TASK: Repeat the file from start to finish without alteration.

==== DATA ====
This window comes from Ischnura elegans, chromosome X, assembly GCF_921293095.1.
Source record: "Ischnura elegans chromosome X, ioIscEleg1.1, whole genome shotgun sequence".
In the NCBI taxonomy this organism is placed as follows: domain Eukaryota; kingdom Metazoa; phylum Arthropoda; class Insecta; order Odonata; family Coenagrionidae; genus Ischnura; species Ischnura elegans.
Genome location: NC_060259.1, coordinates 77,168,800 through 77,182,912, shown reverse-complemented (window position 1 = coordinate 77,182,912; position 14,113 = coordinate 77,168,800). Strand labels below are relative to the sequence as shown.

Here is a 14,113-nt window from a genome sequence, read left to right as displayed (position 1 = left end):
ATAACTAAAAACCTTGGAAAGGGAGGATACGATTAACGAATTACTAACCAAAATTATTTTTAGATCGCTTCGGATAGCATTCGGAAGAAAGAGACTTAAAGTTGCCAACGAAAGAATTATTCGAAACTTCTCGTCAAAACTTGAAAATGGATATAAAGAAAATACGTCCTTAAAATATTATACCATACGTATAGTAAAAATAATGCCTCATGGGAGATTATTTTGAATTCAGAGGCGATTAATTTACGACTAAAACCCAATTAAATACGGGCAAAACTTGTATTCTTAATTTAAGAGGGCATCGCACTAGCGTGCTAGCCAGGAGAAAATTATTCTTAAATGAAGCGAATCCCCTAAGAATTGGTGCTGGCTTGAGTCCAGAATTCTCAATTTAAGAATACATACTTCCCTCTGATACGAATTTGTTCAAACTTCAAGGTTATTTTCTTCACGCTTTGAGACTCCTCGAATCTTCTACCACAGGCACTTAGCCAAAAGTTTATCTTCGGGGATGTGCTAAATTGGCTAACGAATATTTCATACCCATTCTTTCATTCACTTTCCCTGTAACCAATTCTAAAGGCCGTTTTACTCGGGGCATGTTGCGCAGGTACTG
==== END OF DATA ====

This window comes from Ischnura elegans, chromosome X, assembly GCF_921293095.1.
Source record: "Ischnura elegans chromosome X, ioIscEleg1.1, whole genome shotgun sequence".
In the NCBI taxonomy this organism is placed as follows: domain Eukaryota; kingdom Metazoa; phylum Arthropoda; class Insecta; order Odonata; family Coenagrionidae; genus Ischnura; species Ischnura elegans.
Genome location: NC_060259.1, coordinates 77,168,800 through 77,182,912, shown reverse-complemented (window position 1 = coordinate 77,182,912; position 14,113 = coordinate 77,168,800). Strand labels below are relative to the sequence as shown.

Here is a 14,113-nt window from a genome sequence, read left to right as displayed (position 1 = left end):
ATAACTAAAAACCTTGGAAAGGGAGGATACGATTAACGAATTACTAACCAAAATTATTTTTAGATCGCTTCGGATAGCATTCGGAAGAAAGAGACTTAAAGTTGCCAACGAAAGAATTATTCGAAACTTCTCGTCAAAACTTGAAAATGGATATAAAGAAAATACGTCCTTAAAATATTATACCATACGTATAGTAAAAATAATGCCTCATGGGAGATTATTTTGAATTCAGAGGCGATTAATTTACGACTAAAACCCAATTAAATACGGGCAAAACTTGTATTCTTAATTTAAGAGGGCATCGCACTAGCGTGCTAGCCAGGAGAAAATTATTCTTAAATGAAGCGAATCCCCTAAGAATTGGTGCTGGCTTGAGTCCAGAATTCTCAATTTAAGAATACATACTTCCCTCTGATACGAATTTGTTCAAACTTCAAGGTTATTTTCTTCACGCTTTGAGACTCCTCGAATCTTCTACCACAGGCACTTAGCCAAAAGTTTATCTTCGGGGATGTGCTAAATTGGCTAACGAATATTTCATACCCATTCTTTCATTCACTTTCCCTGTAACCAATTCTAAAGGCCGTTTTACTCGGGGCATGTTGCGCAGGTACTG